[00:01:29.300] – Speaker 2
Michelle has taught grades four through college, developed international service learning programs, nurtured educational partnerships with school boards from Coast to Coast in Canada, and developed youth policy. She has a finger on the pulse of the needs of young people through her work as a youth coach and the founder and ED of the nonprofit Canadian Gap Year Association. Through thousands of conversations, she knows firsthand the reality of growing up in 2023 and the impact on mental health, financial situations, career pathways, and evolving skill sets. She’s a big proponent of gap year programs and opportunities, as you will find out from her work, and is an expert on that. And it’s a great conversation today of what it means to take a gap year. Why should you do it? What is it? How do you figure it out? And maybe even some challenge to some of the thinking out there that gap years will maybe set students back or aren’t great She’s got a lot of data, a lot of information, and is really passionate about it. I can’t wait for you to hear the conversation we had. So let’s roll the interview. Thanks for joining us, Michelle.

[00:02:46.890] – Speaker 1
I’m super stoked to be here.

[00:02:49.170] – Speaker 2
It’s great to have you. I’m looking forward to diving into this conversation about gap years. We spend a lot of time with young people. You hear a lot about that, so I’m really curious to dive into that. But before we do, let’s get to know you a little bit. What shaped your world when you were growing up? What were the biggest influences for you as a child, a teenager?

[00:03:08.690] – Speaker 1
Great question. Putting me in the hot seat right away. I love this question because I can definitively say that a defining moment in my life was in grade four. I had the opportunity to move from my local public school into French Immersion program. My parents gave me the choice. They empowered me to step into that decision. It was really hard as a Grade 4 student to say, I want to move away to a new school. I want to have to take a bus. I want to leave my friends and go into something foreign, but something that’s interesting and intriguing for me. Having the ability to make that choice at such a young age, it taught me that my parents valued and trusted my decision-making ability. It allowed me to trust myself and to realize that I can make good decisions for myself. But not only that, that if I make a decision, nothing is a life sentence that I could go and test out French immersion. If I didn’t like it, I could come back to my homeschool. I could change my pathway and change my plan. Those life lessons have stuck with me throughout my life.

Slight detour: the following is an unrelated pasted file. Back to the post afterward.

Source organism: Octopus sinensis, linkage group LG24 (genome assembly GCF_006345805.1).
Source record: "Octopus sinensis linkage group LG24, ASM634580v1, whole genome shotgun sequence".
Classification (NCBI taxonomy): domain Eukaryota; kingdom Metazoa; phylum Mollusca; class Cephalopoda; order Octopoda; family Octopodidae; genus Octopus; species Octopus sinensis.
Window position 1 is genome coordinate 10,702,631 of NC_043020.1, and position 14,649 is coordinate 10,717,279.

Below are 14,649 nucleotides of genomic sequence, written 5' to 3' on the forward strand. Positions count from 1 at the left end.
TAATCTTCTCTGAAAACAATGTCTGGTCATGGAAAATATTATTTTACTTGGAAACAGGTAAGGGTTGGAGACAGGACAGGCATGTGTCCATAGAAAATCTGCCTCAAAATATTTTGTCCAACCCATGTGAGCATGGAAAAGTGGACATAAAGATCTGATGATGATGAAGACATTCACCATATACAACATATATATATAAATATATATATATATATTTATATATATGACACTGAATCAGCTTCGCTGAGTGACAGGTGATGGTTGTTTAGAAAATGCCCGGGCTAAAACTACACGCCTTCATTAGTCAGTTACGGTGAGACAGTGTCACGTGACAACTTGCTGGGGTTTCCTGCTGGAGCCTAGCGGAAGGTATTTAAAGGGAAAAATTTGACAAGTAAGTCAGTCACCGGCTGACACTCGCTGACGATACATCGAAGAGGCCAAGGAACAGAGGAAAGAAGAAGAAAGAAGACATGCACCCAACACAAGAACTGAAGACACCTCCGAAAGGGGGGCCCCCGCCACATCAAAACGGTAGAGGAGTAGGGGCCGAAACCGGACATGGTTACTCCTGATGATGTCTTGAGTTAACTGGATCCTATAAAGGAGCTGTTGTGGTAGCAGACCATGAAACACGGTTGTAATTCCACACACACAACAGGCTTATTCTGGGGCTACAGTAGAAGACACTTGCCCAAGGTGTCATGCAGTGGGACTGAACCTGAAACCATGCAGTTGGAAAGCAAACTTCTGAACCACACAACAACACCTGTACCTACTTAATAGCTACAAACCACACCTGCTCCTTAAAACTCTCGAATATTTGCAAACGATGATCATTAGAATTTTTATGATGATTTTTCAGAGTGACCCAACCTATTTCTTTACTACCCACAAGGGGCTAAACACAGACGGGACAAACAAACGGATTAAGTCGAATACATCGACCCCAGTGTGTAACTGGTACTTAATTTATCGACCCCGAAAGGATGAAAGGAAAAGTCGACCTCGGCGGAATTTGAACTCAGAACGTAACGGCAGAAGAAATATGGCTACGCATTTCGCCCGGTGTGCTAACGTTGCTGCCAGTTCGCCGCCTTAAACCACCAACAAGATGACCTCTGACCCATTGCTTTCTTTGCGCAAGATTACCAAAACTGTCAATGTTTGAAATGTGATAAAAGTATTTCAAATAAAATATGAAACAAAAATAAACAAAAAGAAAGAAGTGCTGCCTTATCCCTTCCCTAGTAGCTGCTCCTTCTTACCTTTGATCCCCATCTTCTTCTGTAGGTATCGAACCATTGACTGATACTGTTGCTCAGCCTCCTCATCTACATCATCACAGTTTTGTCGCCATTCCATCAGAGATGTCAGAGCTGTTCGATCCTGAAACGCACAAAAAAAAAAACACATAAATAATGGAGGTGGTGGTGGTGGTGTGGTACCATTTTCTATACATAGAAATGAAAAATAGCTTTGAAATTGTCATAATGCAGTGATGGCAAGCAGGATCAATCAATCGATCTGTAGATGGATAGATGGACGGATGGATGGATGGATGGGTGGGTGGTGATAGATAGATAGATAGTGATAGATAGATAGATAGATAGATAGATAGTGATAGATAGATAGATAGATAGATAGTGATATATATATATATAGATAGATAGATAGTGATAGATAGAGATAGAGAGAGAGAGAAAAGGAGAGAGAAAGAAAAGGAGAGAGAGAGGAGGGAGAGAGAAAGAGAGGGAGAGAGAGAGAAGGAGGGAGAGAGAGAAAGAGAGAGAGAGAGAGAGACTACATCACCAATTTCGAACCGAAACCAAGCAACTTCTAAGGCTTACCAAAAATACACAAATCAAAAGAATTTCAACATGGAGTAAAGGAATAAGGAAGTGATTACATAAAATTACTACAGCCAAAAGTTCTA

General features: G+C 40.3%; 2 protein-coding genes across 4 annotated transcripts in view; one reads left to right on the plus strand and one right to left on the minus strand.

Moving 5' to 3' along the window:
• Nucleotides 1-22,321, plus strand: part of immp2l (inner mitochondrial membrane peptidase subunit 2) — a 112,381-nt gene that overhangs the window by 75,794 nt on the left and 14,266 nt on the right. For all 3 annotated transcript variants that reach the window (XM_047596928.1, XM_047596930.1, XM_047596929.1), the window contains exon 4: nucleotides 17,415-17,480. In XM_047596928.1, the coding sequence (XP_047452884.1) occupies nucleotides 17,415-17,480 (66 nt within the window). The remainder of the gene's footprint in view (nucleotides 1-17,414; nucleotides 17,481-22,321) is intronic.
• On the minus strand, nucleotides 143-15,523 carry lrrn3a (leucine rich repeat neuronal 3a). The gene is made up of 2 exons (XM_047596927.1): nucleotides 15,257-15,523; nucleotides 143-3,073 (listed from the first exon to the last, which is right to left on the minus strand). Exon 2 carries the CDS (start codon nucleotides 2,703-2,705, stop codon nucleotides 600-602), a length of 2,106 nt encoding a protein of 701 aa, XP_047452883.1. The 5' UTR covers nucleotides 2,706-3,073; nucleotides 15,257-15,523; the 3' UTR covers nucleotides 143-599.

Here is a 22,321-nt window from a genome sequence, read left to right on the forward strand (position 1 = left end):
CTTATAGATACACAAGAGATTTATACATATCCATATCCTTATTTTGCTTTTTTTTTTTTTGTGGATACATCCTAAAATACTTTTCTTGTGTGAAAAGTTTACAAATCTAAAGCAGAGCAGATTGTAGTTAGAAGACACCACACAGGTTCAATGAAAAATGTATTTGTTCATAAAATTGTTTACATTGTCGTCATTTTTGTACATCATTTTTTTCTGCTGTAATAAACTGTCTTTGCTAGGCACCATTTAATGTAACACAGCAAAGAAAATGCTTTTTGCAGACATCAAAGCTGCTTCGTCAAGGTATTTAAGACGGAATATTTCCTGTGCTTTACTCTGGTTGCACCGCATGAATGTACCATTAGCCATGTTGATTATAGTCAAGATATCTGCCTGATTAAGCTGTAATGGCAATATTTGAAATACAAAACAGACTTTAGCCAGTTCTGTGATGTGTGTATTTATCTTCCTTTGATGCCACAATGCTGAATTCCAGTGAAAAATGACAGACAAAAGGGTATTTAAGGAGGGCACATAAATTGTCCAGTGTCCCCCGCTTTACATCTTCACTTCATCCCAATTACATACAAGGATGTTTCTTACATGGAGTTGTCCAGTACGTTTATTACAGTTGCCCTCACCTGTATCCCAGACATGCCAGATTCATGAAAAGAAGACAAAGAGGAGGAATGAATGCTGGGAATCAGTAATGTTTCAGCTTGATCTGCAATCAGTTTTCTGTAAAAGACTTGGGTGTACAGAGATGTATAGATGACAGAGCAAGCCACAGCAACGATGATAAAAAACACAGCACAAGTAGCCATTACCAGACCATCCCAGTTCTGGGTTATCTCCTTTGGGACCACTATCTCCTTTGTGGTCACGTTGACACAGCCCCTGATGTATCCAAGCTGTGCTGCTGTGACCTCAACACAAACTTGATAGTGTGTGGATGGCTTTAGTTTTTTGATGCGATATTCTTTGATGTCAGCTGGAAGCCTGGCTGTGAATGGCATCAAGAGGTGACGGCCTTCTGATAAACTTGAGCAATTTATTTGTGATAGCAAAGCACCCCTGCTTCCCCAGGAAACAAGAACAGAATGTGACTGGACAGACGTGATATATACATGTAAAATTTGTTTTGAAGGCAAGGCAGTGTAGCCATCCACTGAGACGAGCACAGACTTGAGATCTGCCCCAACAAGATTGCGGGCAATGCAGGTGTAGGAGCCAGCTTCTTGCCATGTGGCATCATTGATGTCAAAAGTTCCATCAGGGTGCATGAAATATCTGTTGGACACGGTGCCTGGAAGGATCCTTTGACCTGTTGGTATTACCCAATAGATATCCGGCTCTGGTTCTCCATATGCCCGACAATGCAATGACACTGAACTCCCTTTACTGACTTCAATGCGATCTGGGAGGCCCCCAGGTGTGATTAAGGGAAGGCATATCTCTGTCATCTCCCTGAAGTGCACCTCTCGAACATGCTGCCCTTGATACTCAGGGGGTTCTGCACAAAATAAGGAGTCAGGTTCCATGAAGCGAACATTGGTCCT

[00:04:33.400] – Speaker 1
I feel that I’ve lived as an empowered young person and now an empowered adult that has a true sense of agency and a sense that I have control over what my life looks like. To a certain extent, there’s lots that’s out of my control, but that was really such a defining moment and something that I carry so dear and near to my heart and something I encourage other parents to think about is how are you allowing your young people to take those calculated risks and how are you able to show them that you trust them so they learn to trust themselves? If we’re constantly stepping in and making decisions on their behalf, if we’re signing them up for everything without consulting them, if we are making the decisions about their post-secondary pathway and not allowing them that freedom, I think we’re really not setting them up for success in the same way. So I think that’s probably one of the best example of things that really have shaped me and continue to live that way today.

[00:05:42.660] – Speaker 2
You talked about something that I experienced myself. You said, going to French, it’s not a death sentence. You can change plans and whatever. I remember graduating from university and was talking to someone about a first job that really wasn’t what I wanted to do. I wanted to go on to do a few other things. And it was like a three-year contract. And I remember finishing university. I’m like, I cannot do this for three years. What if this isn’t the right thing? And the guy who was looking to hire me said, You can do anything for a year. That was the line he used. And a year is not really… Three years isn’t that long of a time, right? And I just remember thinking like, Man, our whole school system is built to be like, once you’re in something, it continues for four years. Everything matters. And that when you pick something in university, you see it out, you go the four years, and then you figure it out after that. And I just remember thinking, man, the pressure I had to make the right decision of a first career step was a big deal because I thought, what if I make the wrong decision and I’m stuck doing this for a long period of time?

[00:06:50.000] – Speaker 2
And he was like, we can do anything for a year, meaning you can do it for a bit. And then if it doesn’t really work out, you don’t need to keep doing it anymore. And so even our education system, I think, is built to go like, you’re stuck in this thing for elementary school, eight years or six, if you have a middle school or seven, eight, if you include kindergarten and all that stuff. So anyways, we’re digressing. But I think that’s an interesting thing as we get into the topic today.